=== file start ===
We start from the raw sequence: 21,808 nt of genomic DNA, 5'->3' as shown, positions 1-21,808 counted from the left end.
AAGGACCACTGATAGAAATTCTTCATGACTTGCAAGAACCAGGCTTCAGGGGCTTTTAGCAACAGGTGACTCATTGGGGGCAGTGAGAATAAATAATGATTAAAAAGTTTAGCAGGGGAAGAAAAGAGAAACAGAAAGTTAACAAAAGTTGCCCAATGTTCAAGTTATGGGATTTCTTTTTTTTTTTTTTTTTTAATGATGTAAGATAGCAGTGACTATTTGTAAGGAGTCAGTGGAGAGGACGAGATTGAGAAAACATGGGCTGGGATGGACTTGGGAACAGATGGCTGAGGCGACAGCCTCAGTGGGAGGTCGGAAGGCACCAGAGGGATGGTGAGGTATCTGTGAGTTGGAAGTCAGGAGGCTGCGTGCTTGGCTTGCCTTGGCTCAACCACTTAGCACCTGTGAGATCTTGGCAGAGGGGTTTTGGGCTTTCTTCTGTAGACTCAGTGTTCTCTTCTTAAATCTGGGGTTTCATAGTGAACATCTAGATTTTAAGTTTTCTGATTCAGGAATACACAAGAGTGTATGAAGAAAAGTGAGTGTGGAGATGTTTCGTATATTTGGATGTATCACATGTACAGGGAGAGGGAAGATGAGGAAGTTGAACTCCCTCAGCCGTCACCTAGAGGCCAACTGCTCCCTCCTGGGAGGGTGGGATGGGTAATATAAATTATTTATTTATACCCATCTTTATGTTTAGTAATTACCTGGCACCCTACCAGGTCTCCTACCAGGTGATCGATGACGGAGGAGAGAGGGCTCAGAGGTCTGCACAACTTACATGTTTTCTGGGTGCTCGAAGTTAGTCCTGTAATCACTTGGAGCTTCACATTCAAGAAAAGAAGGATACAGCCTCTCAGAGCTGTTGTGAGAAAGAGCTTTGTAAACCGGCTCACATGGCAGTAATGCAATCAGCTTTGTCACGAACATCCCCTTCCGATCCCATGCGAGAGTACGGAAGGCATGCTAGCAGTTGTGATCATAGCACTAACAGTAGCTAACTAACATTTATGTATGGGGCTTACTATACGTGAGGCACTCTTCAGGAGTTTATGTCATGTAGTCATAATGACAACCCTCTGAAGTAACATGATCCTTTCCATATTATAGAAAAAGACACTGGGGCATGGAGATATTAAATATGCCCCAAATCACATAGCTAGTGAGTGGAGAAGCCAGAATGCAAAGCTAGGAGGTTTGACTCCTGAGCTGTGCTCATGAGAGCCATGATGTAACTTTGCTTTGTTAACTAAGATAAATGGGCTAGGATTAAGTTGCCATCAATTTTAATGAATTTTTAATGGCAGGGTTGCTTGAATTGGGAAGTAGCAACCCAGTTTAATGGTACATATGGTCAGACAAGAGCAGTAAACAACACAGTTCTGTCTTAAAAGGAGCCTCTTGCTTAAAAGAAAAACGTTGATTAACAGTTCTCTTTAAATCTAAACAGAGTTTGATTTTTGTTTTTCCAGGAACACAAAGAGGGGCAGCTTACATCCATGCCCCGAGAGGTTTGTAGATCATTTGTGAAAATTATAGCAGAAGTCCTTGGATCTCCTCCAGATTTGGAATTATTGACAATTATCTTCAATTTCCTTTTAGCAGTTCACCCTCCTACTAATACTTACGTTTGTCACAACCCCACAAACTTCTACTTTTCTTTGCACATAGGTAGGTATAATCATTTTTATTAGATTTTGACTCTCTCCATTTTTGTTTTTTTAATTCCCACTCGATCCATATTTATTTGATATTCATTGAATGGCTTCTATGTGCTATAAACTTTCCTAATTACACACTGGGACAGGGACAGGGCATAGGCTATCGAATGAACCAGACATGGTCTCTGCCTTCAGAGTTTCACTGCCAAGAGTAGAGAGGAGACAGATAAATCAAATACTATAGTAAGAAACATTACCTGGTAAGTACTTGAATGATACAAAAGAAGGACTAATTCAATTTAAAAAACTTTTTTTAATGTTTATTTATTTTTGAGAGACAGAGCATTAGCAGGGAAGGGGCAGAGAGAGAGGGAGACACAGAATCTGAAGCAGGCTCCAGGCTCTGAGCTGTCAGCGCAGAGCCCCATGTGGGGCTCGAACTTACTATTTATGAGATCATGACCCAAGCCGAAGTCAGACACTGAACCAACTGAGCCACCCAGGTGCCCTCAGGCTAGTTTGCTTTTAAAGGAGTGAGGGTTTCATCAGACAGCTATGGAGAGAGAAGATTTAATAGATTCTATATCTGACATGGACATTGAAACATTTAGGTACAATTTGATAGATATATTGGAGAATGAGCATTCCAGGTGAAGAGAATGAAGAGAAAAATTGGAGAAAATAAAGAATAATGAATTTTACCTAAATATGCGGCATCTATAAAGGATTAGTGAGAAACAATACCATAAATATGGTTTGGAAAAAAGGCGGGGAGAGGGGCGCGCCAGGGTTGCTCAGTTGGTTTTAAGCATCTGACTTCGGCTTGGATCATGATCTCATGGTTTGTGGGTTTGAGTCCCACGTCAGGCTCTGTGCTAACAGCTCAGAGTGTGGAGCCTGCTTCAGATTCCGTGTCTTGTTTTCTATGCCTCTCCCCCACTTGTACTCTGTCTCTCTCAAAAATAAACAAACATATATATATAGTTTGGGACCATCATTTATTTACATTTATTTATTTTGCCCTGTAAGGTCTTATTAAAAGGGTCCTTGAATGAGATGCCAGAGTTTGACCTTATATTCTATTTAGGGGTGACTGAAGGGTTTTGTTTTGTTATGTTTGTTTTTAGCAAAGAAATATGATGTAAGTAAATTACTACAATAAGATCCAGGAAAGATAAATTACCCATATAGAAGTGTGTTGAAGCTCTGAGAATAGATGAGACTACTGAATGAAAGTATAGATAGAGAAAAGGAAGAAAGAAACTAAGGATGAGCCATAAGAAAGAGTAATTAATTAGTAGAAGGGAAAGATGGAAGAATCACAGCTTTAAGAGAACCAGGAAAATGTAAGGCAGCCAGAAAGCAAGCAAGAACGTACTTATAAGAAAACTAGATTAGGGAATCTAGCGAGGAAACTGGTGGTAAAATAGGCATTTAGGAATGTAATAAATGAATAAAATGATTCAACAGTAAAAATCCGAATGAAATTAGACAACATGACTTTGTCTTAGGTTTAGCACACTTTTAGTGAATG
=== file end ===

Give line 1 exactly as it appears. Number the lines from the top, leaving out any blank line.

We start from the raw sequence: 21,808 nt of genomic DNA, 5'->3' as shown, positions 1-21,808 counted from the left end.